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Many countries around the world are working towards producing more power from and increasing the amount of renewables to be integrated into national energy supplies.
We use the expression “belt and braces” to mean that we are being extra careful about something. The idea is that if our belt breaks unexpectedly, our braces will ensure that our trousers stay up.
The global transition from fossil fuels to renewable energy is well under way, with record new additions of installed renewable energy capacity, thanks in part to rapidly falling costs, particularly for solar PV and wind power.
The International Energy Agency (IEA) Renewables 2017 Report highlights that new solar photovoltaic (PV) capacity grew globally by 50% in 2016, reaching over 74 GW. It also notes the significant point that for the first time, solar PV additions rose faster than any other fuel, surpassing the net growth in coal.
According to the International Energy Agency’s (IEA) Renewables Market Report series for 2017, renewables accounted for almost two-thirds of net new power capacity around the world in 2016, thanks to a strong solar PV market. The Report forecasts that though coal will still be the largest source of electricity generation, renewables are expected to halve the gap down to 17% by 2022.
The leading renewable source for electricity generation globally is hydropower. In 2016, it generated 16.4% of the world's electricity, reaching 1,064 GW of installed capacity, and supplied 71% of all renewable electricity, according to a report by the World Energy Council.
Today, many devices and services found in homes, hospitals, the workplace and industry run off electricity. Such machines and equipment can be dangerous if they malfunction, causing explosions, fires or electrocuting users or anyone who comes into contact with them, in addition to damaging property.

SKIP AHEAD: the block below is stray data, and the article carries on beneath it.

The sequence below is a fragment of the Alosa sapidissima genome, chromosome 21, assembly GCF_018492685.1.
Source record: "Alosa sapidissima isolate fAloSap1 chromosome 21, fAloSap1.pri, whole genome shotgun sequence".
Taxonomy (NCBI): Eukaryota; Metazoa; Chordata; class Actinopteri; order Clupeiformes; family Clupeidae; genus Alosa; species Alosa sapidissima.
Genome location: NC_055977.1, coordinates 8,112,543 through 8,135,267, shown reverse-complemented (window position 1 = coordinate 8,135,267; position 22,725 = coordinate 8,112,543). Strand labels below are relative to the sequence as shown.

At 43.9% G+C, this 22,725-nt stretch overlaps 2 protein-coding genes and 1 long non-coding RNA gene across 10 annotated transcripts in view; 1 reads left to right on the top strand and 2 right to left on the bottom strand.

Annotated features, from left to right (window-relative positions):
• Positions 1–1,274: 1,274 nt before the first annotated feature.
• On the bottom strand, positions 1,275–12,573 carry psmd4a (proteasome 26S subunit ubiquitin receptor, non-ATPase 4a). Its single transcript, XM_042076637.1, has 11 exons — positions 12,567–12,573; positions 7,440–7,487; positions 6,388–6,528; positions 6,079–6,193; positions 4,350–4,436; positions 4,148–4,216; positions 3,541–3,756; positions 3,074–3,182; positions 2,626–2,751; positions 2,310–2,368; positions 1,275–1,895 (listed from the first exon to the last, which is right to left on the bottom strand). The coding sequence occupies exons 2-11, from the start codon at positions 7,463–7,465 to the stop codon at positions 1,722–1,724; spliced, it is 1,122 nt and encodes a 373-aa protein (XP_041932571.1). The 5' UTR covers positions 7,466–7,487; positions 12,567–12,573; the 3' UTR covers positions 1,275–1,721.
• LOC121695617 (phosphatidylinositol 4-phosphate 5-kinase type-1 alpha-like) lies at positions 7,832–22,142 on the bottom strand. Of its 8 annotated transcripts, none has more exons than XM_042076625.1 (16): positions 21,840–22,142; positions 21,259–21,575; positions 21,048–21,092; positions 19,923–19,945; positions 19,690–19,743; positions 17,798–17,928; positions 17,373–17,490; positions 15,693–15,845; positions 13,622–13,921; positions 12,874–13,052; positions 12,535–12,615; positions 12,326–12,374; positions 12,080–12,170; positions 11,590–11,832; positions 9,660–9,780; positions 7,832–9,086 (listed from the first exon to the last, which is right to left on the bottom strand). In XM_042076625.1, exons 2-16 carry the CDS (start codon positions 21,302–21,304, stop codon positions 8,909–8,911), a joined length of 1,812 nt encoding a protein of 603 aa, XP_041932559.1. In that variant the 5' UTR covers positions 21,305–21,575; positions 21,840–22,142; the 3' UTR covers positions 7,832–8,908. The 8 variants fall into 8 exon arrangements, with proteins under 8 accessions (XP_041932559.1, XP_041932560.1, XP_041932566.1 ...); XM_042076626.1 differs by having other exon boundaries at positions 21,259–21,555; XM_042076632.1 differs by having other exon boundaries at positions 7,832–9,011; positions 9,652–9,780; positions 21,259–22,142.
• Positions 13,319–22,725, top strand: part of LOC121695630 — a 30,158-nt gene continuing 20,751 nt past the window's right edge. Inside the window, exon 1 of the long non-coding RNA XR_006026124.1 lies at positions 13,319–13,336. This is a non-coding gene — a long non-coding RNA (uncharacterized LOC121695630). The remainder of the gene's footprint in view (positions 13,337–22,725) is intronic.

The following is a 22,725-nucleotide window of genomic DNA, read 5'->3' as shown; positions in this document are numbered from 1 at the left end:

Developed with the participation of industry players, including equipment manufacturers, power producers, insurance companies, test laboratories and certifying bodies, IECRE, the IEC System for Certification to Standards Relating to Equipment for Use in Renewable Energy Applications, streamlines a complex process and benefits not only the wind, but other renewable energy industries such as solar and marine.
Workers are increasingly mobile and a growing number of enterprises around the world provide their workforce with mobile devices such as tablets, phablets or smartphones. Moreover, many people favour tablets over laptops when traveling or doing field work. The Ex industry sector is no exception.
For many of us, switching a light on or off is such a routine task that we take it for granted. With the exception of extreme situations – major power outages – we’ve never had to worry about lighting in our homes offices, factories, streets, and so forth. But there are still millions of people with limited or no access to electricity who don’t have that privilege. The United Nations have declared 2015 the International Year of Light to raise awareness on the central role played by light-based technologies in providing solutions to global challenges in energy, education, agriculture and health.
In thousands of ways, new and smaller technologies are helping us move forward. From surgical tools that are smarter to toys that let us compete at playing tennis with someone around the world, electronics and their components are doing more than ever before.
Smart is the word. Appliances, multimedia equipment, security systems are all becoming more sophisticated, making life much easier and safer. All these devices and systems would not exist without electronic components. To accompany the rapid technological developments of recent years, electronic component manufacturers have been designing products that are smarter, smaller and offer enhanced performance and functionality.